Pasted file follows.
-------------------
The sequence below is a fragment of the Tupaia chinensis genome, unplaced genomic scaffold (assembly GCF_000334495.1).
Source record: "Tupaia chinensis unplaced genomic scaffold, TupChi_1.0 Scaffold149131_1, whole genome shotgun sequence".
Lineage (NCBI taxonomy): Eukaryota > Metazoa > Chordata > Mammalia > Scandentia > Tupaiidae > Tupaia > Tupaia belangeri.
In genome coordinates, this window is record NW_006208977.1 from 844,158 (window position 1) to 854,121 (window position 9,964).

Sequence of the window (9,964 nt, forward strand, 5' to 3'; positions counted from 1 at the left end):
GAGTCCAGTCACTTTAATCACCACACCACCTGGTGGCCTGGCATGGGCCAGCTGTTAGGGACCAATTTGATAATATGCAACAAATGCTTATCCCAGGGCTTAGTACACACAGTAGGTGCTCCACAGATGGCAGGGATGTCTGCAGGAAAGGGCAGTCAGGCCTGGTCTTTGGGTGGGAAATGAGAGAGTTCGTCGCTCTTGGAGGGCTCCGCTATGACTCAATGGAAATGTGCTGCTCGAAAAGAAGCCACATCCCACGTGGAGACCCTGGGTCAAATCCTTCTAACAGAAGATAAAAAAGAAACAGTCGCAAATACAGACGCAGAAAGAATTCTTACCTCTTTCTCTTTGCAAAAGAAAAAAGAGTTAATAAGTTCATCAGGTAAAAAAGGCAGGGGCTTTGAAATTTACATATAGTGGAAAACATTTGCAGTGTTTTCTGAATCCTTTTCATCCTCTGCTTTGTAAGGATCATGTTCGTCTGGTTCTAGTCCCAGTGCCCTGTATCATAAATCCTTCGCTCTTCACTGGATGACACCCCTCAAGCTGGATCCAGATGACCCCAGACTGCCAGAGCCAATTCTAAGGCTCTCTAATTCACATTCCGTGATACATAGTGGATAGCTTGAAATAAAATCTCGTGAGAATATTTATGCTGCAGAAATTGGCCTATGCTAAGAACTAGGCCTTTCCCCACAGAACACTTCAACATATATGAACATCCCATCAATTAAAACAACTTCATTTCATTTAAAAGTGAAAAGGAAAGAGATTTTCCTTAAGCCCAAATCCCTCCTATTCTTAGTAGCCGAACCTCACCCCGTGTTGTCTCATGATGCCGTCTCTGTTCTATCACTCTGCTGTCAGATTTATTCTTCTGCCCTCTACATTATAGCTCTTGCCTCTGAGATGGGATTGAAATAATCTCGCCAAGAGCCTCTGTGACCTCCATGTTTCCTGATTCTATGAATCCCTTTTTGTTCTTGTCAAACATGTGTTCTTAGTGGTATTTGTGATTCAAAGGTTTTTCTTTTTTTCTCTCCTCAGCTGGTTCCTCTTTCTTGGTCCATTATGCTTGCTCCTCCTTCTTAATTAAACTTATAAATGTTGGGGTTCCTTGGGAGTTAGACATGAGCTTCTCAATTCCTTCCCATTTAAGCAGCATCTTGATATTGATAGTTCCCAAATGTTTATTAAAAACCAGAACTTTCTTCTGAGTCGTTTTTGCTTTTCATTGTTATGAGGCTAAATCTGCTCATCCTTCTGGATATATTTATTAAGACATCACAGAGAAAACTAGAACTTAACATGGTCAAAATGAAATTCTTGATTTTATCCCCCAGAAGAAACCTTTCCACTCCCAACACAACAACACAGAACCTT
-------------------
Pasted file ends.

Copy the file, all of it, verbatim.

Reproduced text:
The sequence below is a fragment of the Tupaia chinensis genome, unplaced genomic scaffold (assembly GCF_000334495.1).
Source record: "Tupaia chinensis unplaced genomic scaffold, TupChi_1.0 Scaffold149131_1, whole genome shotgun sequence".
Lineage (NCBI taxonomy): Eukaryota > Metazoa > Chordata > Mammalia > Scandentia > Tupaiidae > Tupaia > Tupaia belangeri.
In genome coordinates, this window is record NW_006208977.1 from 844,158 (window position 1) to 854,121 (window position 9,964).

Sequence of the window (9,964 nt, forward strand, 5' to 3'; positions counted from 1 at the left end):
GAGTCCAGTCACTTTAATCACCACACCACCTGGTGGCCTGGCATGGGCCAGCTGTTAGGGACCAATTTGATAATATGCAACAAATGCTTATCCCAGGGCTTAGTACACACAGTAGGTGCTCCACAGATGGCAGGGATGTCTGCAGGAAAGGGCAGTCAGGCCTGGTCTTTGGGTGGGAAATGAGAGAGTTCGTCGCTCTTGGAGGGCTCCGCTATGACTCAATGGAAATGTGCTGCTCGAAAAGAAGCCACATCCCACGTGGAGACCCTGGGTCAAATCCTTCTAACAGAAGATAAAAAAGAAACAGTCGCAAATACAGACGCAGAAAGAATTCTTACCTCTTTCTCTTTGCAAAAGAAAAAAGAGTTAATAAGTTCATCAGGTAAAAAAGGCAGGGGCTTTGAAATTTACATATAGTGGAAAACATTTGCAGTGTTTTCTGAATCCTTTTCATCCTCTGCTTTGTAAGGATCATGTTCGTCTGGTTCTAGTCCCAGTGCCCTGTATCATAAATCCTTCGCTCTTCACTGGATGACACCCCTCAAGCTGGATCCAGATGACCCCAGACTGCCAGAGCCAATTCTAAGGCTCTCTAATTCACATTCCGTGATACATAGTGGATAGCTTGAAATAAAATCTCGTGAGAATATTTATGCTGCAGAAATTGGCCTATGCTAAGAACTAGGCCTTTCCCCACAGAACACTTCAACATATATGAACATCCCATCAATTAAAACAACTTCATTTCATTTAAAAGTGAAAAGGAAAGAGATTTTCCTTAAGCCCAAATCCCTCCTATTCTTAGTAGCCGAACCTCACCCCGTGTTGTCTCATGATGCCGTCTCTGTTCTATCACTCTGCTGTCAGATTTATTCTTCTGCCCTCTACATTATAGCTCTTGCCTCTGAGATGGGATTGAAATAATCTCGCCAAGAGCCTCTGTGACCTCCATGTTTCCTGATTCTATGAATCCCTTTTTGTTCTTGTCAAACATGTGTTCTTAGTGGTATTTGTGATTCAAAGGTTTTTCTTTTTTTCTCTCCTCAGCTGGTTCCTCTTTCTTGGTCCATTATGCTTGCTCCTCCTTCTTAATTAAACTTATAAATGTTGGGGTTCCTTGGGAGTTAGACATGAGCTTCTCAATTCCTTCCCATTTAAGCAGCATCTTGATATTGATAGTTCCCAAATGTTTATTAAAAACCAGAACTTTCTTCTGAGTCGTTTTTGCTTTTCATTGTTATGAGGCTAAATCTGCTCATCCTTCTGGATATATTTATTAAGACATCACAGAGAAAACTAGAACTTAACATGGTCAAAATGAAATTCTTGATTTTATCCCCCAGAAGAAACCTTTCCACTCCCAACACAACAACACAGAACCTT